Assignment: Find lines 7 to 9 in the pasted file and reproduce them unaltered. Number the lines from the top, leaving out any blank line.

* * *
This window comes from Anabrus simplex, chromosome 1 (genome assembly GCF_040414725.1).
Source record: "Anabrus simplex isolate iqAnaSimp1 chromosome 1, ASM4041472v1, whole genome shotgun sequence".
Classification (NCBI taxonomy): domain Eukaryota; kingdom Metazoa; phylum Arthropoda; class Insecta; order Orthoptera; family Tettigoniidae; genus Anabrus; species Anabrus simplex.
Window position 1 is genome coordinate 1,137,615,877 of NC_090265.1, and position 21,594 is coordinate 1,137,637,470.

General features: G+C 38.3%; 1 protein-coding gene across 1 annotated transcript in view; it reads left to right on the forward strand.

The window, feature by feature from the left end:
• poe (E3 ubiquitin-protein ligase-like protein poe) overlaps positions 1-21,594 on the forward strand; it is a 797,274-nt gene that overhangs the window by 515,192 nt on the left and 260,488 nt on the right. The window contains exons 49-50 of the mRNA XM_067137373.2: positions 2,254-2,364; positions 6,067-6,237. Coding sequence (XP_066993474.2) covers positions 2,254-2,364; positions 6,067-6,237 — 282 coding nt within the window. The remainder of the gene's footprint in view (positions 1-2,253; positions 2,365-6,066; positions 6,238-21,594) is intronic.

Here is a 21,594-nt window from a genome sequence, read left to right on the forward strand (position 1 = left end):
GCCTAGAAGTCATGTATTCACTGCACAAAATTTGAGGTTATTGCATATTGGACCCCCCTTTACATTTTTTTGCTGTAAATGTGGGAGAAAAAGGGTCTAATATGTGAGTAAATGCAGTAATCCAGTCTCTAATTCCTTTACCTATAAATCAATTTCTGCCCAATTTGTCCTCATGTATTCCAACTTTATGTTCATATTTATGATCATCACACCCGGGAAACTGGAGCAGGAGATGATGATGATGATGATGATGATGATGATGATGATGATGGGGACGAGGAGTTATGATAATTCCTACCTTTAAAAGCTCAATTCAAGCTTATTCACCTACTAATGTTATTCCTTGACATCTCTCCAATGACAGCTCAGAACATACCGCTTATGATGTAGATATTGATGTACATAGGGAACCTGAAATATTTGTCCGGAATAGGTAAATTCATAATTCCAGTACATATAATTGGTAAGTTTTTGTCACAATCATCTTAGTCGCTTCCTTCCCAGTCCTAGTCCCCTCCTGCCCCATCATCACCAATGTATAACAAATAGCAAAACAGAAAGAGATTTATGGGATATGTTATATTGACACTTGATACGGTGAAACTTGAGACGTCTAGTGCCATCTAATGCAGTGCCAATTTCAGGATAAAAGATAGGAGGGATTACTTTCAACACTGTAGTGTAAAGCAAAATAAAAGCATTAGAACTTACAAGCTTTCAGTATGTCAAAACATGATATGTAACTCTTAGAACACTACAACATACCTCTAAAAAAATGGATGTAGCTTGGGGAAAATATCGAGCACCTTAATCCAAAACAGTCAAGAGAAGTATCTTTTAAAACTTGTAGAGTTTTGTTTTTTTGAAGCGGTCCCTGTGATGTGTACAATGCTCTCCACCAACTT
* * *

• poe (E3 ubiquitin-protein ligase-like protein poe) overlaps positions 1-21,594 on the forward strand; it is a 797,274-nt gene that overhangs the window by 515,192 nt on the left and 260,488 nt on the right. The window contains exons 49-50 of the mRNA XM_067137373.2: positions 2,254-2,364; positions 6,067-6,237. Coding sequence (XP_066993474.2) covers positions 2,254-2,364; positions 6,067-6,237 — 282 coding nt within the window. The remainder of the gene's footprint in view (positions 1-2,253; positions 2,365-6,066; positions 6,238-21,594) is intronic.

Here is a 21,594-nt window from a genome sequence, read left to right on the forward strand (position 1 = left end):
GCCTAGAAGTCATGTATTCACTGCACAAAATTTGAGGTTATTGCATATTGGACCCCCCTTTACATTTTTTTGCTGTAAATGTGGGAGAAAAAGGGTCTAATATGTGAGTAAATGCAGTAATCCAGTCTCTAATTCCTTTACCTATAAATCAATTTCTGCCCAATTTGTCCTCATGTATTCCAACTTTATGTTCATATTTATGATCATCACACCCGGGAAACTGGAGCAGGAGATGATGATGATGATGATGATGATGATGATGATGATGATGGGGACGAGGAGTTATGATAATTCCTACCTTTAAAAGCTCAATTCAAGCTTATTCACCTACTAATGTTATTCCTTGACATCTCTCCAATGACAGCTCAGAACATACCGCTTATGATGTAGATATTGATGTACATAGGGAACCTGAAATATTTGTCCGGAATAGGTAAATTCATAATTCCAGTACATATAATTGGTAAGTTTTTGTCACAATCATCTTAGTCGCTTCCTTCCCAGTCCTAGTCCCCTCCTGCCCCATCATCACCAATGTATAACAAATAGCAAAACAGAAAGAGATTTATGGGATATGTTATATTGACACTTGATACGGTGAAACTTGAGACGTCTAGTGCCATCTAATGCAGTGCCAATTTCAGGATAAAAGATAGGAGGGATTACTTTCAACACTGTAGTGTAAAGCAAAATAAAAGCATTAGAACTTACAAGCTTTCAGTATGTCAAAACATGATATGTAACTCTTAGAACACTACAACATACCTCTAAAAAAATGGATGTAGCTTGGGGAAAATATCGAGCACCTTAATCCAAAACAGTCAAGAGAAGTATCTTTTAAAACTTGTAGAGTTTTGTTTTTTTGAAGCGGTCCCTGTGATGTGTACAATGCTCTCCACCAACTT